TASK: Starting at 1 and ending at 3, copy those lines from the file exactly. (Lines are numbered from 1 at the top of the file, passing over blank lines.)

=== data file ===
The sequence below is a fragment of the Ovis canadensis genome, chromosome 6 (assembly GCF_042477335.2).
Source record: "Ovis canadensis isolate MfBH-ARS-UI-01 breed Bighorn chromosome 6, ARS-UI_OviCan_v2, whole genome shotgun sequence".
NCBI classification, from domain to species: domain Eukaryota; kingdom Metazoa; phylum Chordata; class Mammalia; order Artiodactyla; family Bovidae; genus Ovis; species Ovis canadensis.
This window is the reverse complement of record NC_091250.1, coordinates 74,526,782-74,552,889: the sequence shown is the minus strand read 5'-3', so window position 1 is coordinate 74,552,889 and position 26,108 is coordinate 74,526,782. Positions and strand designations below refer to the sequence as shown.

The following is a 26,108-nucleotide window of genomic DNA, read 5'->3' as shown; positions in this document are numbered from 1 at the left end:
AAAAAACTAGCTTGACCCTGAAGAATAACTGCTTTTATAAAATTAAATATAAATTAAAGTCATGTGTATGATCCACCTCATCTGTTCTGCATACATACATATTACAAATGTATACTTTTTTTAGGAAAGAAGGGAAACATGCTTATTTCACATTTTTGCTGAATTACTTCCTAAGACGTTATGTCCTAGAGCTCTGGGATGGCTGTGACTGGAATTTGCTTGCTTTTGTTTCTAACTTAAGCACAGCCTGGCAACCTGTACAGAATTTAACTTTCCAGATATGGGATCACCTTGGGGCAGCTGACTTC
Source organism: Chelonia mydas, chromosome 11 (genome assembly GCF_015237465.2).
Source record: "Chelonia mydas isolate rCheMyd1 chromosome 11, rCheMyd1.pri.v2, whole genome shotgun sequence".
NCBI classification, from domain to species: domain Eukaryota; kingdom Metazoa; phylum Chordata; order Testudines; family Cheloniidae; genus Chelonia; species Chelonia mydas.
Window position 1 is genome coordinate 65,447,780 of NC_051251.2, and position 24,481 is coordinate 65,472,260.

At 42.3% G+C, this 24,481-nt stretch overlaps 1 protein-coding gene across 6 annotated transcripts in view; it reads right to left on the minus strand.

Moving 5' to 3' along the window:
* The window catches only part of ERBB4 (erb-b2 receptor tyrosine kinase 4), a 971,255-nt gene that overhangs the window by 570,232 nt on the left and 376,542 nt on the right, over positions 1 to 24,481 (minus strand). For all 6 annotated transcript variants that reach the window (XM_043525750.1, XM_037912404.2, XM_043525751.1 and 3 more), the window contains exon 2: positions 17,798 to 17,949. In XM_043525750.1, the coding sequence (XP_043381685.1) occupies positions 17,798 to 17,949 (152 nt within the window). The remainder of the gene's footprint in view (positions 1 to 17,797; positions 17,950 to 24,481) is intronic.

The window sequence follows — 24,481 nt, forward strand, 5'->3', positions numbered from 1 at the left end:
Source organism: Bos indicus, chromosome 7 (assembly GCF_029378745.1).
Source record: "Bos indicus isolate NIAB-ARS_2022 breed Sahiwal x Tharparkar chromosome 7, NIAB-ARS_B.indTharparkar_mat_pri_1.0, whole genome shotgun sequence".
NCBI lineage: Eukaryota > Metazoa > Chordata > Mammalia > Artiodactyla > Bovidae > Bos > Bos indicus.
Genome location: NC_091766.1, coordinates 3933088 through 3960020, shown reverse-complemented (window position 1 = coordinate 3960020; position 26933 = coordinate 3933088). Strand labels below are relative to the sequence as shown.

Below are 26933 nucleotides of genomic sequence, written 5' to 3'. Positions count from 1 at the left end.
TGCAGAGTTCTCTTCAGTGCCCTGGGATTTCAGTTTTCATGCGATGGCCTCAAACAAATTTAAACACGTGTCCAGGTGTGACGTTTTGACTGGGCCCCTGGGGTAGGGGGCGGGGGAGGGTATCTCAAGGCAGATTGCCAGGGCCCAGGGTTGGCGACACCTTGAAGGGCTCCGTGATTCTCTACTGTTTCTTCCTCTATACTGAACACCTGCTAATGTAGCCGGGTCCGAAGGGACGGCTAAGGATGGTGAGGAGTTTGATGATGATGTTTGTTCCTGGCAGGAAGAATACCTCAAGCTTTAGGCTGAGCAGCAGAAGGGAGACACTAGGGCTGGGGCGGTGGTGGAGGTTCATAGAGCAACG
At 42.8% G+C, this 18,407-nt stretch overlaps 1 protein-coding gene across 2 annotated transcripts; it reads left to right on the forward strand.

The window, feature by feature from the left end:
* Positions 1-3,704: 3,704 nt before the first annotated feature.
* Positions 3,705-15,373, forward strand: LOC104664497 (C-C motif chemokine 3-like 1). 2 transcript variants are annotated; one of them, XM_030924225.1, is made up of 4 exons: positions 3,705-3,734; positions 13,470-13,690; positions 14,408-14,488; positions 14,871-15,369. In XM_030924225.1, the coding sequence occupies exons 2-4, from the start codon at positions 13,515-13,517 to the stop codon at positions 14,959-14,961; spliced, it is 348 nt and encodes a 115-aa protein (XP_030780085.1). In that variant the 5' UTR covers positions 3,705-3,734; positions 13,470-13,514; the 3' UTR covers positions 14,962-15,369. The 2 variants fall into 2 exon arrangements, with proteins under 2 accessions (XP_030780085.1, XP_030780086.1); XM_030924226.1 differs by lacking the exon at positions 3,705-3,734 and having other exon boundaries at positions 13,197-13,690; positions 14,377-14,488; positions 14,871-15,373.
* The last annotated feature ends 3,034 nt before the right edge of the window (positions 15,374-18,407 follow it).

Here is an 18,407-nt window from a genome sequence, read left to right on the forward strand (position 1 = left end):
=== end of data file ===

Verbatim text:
The sequence below is a fragment of the Ovis canadensis genome, chromosome 6 (assembly GCF_042477335.2).
Source record: "Ovis canadensis isolate MfBH-ARS-UI-01 breed Bighorn chromosome 6, ARS-UI_OviCan_v2, whole genome shotgun sequence".
NCBI classification, from domain to species: domain Eukaryota; kingdom Metazoa; phylum Chordata; class Mammalia; order Artiodactyla; family Bovidae; genus Ovis; species Ovis canadensis.